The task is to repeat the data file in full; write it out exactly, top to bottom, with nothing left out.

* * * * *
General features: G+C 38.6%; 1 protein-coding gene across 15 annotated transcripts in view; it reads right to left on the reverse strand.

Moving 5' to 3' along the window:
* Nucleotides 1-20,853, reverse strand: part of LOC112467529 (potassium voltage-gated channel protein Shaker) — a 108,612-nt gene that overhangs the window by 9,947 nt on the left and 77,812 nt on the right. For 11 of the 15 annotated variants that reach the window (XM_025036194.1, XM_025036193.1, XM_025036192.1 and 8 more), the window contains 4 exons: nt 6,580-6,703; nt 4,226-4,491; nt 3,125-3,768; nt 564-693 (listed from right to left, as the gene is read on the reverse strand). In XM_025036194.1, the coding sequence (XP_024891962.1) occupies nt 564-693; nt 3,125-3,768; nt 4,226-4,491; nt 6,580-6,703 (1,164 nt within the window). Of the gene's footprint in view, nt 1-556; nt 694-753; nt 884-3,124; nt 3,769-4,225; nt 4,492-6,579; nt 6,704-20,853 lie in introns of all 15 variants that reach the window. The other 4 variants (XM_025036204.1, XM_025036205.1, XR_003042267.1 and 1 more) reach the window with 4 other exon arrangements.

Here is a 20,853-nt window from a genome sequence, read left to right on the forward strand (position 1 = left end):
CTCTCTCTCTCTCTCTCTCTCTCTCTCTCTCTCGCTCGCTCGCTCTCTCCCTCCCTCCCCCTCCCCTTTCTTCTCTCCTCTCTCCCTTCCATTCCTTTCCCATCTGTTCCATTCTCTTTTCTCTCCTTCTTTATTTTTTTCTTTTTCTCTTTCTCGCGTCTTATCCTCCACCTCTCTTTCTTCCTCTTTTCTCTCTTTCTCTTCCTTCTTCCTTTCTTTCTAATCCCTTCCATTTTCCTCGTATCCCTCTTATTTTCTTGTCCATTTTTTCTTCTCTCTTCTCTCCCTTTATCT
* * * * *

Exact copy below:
General features: G+C 38.6%; 1 protein-coding gene across 15 annotated transcripts in view; it reads right to left on the reverse strand.

Moving 5' to 3' along the window:
* Nucleotides 1-20,853, reverse strand: part of LOC112467529 (potassium voltage-gated channel protein Shaker) — a 108,612-nt gene that overhangs the window by 9,947 nt on the left and 77,812 nt on the right. For 11 of the 15 annotated variants that reach the window (XM_025036194.1, XM_025036193.1, XM_025036192.1 and 8 more), the window contains 4 exons: nt 6,580-6,703; nt 4,226-4,491; nt 3,125-3,768; nt 564-693 (listed from right to left, as the gene is read on the reverse strand). In XM_025036194.1, the coding sequence (XP_024891962.1) occupies nt 564-693; nt 3,125-3,768; nt 4,226-4,491; nt 6,580-6,703 (1,164 nt within the window). Of the gene's footprint in view, nt 1-556; nt 694-753; nt 884-3,124; nt 3,769-4,225; nt 4,492-6,579; nt 6,704-20,853 lie in introns of all 15 variants that reach the window. The other 4 variants (XM_025036204.1, XM_025036205.1, XR_003042267.1 and 1 more) reach the window with 4 other exon arrangements.

Here is a 20,853-nt window from a genome sequence, read left to right on the forward strand (position 1 = left end):
CTCTCTCTCTCTCTCTCTCTCTCTCTCTCTCTCGCTCGCTCGCTCTCTCCCTCCCTCCCCCTCCCCTTTCTTCTCTCCTCTCTCCCTTCCATTCCTTTCCCATCTGTTCCATTCTCTTTTCTCTCCTTCTTTATTTTTTTCTTTTTCTCTTTCTCGCGTCTTATCCTCCACCTCTCTTTCTTCCTCTTTTCTCTCTTTCTCTTCCTTCTTCCTTTCTTTCTAATCCCTTCCATTTTCCTCGTATCCCTCTTATTTTCTTGTCCATTTTTTCTTCTCTCTTCTCTCCCTTTATCT